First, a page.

At a time when state schools budgets are being pared to the bone, the government have announced £50m to fund additional grammar school places and Theresa May has confirmed that she doesn’t care about evidence when it contradicts her dogmatic ideology. On the plus side, this saves me listing the vast number of studies showing grammar schools make no net improvement to learning outcomes and result in socially sterile mono-cultures.
A key requirement of this funding is it is for schools which have, “ambitious and realistic plans for increasing access for disadvantaged pupils”.
Kendrick Girls School has started consultation to add a further 32 places to its current 96 through this funding. The school is situated in Reading local authority, one of the most polarised in the country. 31.8% of the LA’s non-selective school children are on Pupil Premium (PP) whilst Kendrick admit just 2.1%. They have a massive way to go in order to qualify for this funding. (DfE data)
The school give no indication of how they will achieve this other than vague statements about “working with local primary schools” (which clearly isn’t working) and “raising aspirations” (which clearly isn’t working) and future planned “targeted activities” (which could hardly be more vague.) Where is the ambition? Where is the realism?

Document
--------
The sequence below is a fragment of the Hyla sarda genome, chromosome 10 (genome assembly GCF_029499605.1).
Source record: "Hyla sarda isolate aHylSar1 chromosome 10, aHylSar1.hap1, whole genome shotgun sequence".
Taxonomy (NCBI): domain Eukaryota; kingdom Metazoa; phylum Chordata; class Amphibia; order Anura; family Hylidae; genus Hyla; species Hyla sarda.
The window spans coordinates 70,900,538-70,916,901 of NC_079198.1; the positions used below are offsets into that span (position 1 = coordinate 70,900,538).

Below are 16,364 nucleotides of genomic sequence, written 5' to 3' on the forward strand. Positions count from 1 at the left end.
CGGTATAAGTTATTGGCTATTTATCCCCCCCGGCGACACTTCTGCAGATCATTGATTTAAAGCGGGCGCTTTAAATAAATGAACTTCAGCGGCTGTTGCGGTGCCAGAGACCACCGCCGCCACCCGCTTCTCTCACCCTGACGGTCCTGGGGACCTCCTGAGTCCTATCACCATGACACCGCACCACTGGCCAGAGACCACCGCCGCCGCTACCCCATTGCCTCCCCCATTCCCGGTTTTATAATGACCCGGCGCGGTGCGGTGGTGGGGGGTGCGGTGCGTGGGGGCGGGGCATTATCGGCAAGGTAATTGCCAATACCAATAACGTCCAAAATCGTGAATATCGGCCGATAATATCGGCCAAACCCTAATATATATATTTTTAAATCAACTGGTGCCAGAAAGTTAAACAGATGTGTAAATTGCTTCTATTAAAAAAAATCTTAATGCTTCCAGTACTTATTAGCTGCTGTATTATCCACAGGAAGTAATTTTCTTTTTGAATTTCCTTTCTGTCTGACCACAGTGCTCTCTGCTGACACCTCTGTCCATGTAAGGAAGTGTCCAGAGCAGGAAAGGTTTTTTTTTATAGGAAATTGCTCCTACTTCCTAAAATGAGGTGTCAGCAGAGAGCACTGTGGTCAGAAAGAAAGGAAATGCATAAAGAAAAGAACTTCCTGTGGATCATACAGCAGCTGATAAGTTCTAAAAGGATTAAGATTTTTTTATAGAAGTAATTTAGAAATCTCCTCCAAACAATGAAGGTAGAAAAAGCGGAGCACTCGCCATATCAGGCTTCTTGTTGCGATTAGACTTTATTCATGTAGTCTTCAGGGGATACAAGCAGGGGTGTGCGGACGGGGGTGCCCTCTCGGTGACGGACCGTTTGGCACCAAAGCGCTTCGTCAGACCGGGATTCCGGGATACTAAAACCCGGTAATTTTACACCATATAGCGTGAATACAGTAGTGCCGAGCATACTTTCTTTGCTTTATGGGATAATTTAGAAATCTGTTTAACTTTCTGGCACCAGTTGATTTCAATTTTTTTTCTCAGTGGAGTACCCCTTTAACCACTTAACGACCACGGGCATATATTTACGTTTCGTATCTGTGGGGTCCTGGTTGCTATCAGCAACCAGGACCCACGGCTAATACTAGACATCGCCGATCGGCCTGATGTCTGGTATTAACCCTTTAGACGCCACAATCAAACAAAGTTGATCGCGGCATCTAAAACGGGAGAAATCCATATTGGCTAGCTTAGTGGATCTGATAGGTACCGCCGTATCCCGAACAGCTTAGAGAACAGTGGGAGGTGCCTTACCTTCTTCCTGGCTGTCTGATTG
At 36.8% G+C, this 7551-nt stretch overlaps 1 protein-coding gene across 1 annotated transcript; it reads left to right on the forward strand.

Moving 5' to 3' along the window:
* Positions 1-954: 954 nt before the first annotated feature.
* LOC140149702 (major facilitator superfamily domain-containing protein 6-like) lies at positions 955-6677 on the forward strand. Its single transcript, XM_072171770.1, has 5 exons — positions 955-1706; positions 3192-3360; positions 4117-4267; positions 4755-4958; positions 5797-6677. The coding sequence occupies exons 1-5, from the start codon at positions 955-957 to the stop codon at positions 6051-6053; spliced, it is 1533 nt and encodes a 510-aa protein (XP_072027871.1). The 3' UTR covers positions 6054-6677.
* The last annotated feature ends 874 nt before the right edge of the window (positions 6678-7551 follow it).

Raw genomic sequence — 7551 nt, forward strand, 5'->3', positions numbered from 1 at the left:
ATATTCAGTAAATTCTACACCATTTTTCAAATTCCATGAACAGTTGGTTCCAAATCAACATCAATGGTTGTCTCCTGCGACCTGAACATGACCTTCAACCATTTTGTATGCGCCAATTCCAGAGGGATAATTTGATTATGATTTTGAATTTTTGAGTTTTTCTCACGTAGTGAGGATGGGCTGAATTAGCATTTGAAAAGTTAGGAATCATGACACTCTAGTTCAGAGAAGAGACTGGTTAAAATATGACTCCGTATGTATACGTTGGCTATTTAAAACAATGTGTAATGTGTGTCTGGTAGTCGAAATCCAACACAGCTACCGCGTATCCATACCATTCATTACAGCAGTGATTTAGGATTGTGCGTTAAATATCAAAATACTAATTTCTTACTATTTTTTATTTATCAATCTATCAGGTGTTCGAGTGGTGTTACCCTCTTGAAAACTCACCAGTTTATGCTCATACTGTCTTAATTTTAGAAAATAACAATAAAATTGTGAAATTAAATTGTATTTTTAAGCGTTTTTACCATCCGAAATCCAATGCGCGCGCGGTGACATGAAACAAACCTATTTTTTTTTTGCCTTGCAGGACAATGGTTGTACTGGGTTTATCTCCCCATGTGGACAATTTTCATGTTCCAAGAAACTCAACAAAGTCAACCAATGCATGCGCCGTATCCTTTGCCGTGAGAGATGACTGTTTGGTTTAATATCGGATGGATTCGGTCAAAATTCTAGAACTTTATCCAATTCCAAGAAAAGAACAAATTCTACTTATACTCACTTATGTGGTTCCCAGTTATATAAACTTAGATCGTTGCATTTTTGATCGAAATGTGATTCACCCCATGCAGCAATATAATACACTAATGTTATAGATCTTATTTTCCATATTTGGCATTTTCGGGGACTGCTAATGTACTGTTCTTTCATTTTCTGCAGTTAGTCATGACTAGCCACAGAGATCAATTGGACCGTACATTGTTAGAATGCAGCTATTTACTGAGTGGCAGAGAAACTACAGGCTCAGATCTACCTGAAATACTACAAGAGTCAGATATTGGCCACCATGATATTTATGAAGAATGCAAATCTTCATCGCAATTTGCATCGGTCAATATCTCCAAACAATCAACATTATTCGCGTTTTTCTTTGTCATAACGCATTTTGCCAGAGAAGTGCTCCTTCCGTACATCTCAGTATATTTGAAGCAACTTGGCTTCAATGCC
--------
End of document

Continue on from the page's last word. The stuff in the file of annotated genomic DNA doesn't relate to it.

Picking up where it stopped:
The reason Kendrick don’t admit more disadvantaged is abundantly obvious from their admissions policy. This pays lip service to inclusivity whilst making practically no difference (analysis). If Kendrick are serious about increasing access for disadvantaged pupils the only way this can be achieved is by setting aside these new places for girls on Pupil Premium and ranking their test results as a separate group. Kendrick categorically rule out changing their admissions policy. Ergo, they have no intention to increase access for disadvantaged children.
This is a state funded school and should not be the preserve of those who can afford the levels of tutoring needed to be admitted. If you feel the same way please sign my petition asking them to set aside all of these new places to disadvantaged girls. This would be a fitting tribute to Tudor philanthropist, John Kendrick who left his fortune to educate the poor, and gave his name to the school.
Consultation finishes 5 July. I’d like to stimulate some open debate on this and will pass on all comments to the school.